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Motives of Sanctioning: Equity and Emotions in a Public Good Experiment with Punishment


Paolo Crosetto


Grenoble Applied Economics Laboratory

Werner Guth


Max Planck Institute of Economics; CESifo (Center for Economic Studies and Ifo Institute)

Luigi Mittone


Università degli Studi di Trento - Department of Economics and Management

Matteo Ploner


Università degli Studi di Trento

August 7, 2012

Jena Economic Research Paper No. 2012 - 046

Abstract:     
We study conditional cooperation based on a sequential two-person linear public good game in which a trusting first contributor can be exploited by a second contributor. After playing this game the first contributor is allowed to punish the second contributor. The consequences of sanctioning depend on the treatment: whereas punishment can reduce inequality in one treatment, it only creates another inequality in the other. To capture the effect of delay on punishment both treatments are run once with immediate and once with delayed punishment. Moreover, to investigate the effect of pure voice, all four treatments are also run in a virtual condition with no monetary consequences of punishment. Results show the emergence across all conditions of a strong norm of conditional cooperation. Punishment is generally low, it is higher when not delayed and it is not used to reduce inequality in payoffs. The main motive of sanctioning appears to be the need to punish a violation of the reciprocity norm, irrespective of monetary consequences.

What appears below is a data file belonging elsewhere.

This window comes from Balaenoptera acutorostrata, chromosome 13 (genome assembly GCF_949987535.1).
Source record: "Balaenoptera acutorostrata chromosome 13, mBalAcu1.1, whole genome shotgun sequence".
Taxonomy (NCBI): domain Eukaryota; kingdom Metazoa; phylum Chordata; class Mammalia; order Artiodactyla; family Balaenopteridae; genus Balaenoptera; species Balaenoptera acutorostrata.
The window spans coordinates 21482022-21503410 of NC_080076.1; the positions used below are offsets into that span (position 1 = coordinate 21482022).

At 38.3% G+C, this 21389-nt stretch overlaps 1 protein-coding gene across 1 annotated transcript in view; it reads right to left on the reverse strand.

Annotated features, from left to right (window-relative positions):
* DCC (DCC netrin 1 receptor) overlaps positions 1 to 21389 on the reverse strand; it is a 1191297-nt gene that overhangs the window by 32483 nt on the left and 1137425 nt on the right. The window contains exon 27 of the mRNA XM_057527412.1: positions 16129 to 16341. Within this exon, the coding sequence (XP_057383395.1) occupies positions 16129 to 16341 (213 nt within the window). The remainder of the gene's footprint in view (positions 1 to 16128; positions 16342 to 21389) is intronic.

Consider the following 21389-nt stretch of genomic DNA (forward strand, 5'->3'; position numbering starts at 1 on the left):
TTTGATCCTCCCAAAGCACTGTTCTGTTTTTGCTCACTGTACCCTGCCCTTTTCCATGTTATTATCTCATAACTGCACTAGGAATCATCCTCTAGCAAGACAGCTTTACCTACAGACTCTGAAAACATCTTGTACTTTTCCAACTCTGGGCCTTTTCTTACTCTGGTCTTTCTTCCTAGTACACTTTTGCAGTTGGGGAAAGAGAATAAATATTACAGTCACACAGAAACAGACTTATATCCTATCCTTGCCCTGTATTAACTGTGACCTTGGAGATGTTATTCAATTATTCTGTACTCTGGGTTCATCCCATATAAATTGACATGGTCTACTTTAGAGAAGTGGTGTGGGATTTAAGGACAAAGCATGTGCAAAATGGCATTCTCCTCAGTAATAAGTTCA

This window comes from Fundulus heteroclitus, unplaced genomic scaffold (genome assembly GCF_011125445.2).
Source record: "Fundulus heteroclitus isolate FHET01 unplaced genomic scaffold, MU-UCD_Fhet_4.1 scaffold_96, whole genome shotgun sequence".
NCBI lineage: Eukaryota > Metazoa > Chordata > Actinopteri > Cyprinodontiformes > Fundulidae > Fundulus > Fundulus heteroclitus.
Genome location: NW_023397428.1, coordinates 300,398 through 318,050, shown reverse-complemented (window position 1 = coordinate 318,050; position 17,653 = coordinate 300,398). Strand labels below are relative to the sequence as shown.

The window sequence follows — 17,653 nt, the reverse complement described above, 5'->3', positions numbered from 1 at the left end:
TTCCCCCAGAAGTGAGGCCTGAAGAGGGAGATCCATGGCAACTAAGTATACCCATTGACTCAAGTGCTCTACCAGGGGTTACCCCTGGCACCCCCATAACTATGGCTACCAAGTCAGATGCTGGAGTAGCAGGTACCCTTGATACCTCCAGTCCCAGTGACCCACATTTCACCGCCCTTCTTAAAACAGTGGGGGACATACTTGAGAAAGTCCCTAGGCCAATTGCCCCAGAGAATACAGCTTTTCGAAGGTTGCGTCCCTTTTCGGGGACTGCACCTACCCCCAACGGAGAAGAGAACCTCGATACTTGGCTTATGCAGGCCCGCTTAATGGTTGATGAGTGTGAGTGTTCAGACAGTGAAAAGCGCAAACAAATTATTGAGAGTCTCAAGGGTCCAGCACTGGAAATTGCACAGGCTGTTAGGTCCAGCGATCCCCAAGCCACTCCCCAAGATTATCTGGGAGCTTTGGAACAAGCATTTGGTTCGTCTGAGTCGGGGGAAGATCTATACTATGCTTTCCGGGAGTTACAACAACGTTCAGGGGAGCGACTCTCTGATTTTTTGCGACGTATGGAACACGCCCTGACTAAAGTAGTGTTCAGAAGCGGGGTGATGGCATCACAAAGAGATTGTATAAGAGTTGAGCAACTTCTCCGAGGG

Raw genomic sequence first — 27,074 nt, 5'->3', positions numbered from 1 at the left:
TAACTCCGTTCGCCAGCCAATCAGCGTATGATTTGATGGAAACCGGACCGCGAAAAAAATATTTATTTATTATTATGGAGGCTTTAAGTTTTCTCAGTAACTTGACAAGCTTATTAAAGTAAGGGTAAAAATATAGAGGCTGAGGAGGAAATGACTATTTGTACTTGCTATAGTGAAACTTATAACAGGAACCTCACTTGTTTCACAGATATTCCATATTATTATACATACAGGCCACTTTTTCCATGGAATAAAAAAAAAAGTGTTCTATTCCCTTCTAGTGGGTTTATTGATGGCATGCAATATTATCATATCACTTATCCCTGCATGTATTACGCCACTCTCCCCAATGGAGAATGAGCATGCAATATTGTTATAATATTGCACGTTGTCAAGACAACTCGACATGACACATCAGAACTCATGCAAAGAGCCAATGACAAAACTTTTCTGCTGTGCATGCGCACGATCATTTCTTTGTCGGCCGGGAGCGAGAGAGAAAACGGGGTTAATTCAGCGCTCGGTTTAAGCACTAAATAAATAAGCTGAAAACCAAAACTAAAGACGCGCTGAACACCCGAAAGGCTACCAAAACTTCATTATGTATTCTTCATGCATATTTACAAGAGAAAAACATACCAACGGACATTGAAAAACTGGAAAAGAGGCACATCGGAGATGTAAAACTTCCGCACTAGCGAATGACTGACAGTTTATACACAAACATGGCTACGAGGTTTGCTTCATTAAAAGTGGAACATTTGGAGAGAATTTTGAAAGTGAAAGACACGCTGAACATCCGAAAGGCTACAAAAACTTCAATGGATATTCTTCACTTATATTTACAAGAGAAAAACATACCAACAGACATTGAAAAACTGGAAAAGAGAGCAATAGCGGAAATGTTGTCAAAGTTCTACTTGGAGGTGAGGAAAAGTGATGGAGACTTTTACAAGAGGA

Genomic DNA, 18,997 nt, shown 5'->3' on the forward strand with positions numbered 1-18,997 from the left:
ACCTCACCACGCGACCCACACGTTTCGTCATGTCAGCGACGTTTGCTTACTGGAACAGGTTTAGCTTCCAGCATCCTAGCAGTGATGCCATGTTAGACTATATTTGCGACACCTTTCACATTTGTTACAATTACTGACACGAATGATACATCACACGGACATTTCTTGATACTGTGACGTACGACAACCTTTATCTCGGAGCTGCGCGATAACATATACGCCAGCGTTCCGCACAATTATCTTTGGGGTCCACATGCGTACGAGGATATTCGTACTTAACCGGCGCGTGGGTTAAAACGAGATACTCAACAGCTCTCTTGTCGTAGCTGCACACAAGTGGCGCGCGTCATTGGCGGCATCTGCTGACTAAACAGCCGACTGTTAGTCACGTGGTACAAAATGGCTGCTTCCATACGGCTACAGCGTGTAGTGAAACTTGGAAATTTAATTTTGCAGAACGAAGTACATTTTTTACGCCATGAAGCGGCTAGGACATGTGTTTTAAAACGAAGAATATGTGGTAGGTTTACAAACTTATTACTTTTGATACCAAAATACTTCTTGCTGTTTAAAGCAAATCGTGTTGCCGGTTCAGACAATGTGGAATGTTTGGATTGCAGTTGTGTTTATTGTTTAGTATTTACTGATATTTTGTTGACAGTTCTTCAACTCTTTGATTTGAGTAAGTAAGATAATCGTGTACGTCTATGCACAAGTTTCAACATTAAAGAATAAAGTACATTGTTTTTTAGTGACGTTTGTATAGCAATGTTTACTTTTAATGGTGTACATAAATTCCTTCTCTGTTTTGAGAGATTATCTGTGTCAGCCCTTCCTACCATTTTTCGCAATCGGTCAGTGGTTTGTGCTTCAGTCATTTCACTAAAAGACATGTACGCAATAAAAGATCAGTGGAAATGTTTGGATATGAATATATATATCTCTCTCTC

Number of Pages in PDF File: 24

Keywords: public good games, punishment, experiments, conditional cooperation

JEL Classification: C70, C72, C92, H41


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Date posted: August 8, 2012  

Suggested Citation

Crosetto, Paolo and Guth, Werner and Mittone, Luigi and Ploner, Matteo, Motives of Sanctioning: Equity and Emotions in a Public Good Experiment with Punishment (August 7, 2012). Jena Economic Research Paper No. 2012 - 046. Available at SSRN: https://ssrn.com/abstract=2126455 or http://dx.doi.org/10.2139/ssrn.2126455

Contact Information

Paolo Crosetto (Contact Author)
Grenoble Applied Economics Laboratory ( email )
BP 47
38040 Grenoble
France
Werner Güth
Max Planck Institute of Economics ( email )
Kahlaische Strasse 10
D-07745 Jena, 07745
Germany
CESifo (Center for Economic Studies and Ifo Institute)
Poschinger Str. 5
Munich, DE-81679
Germany

Luigi Mittone
Università degli Studi di Trento - Department of Economics and Management ( email )
Via Inama 5
Trento, I-38100
Italy
Matteo Ploner
Università degli Studi di Trento ( email )
Via Giuseppe Verdi 26
Trento, Trento 38152
Italy
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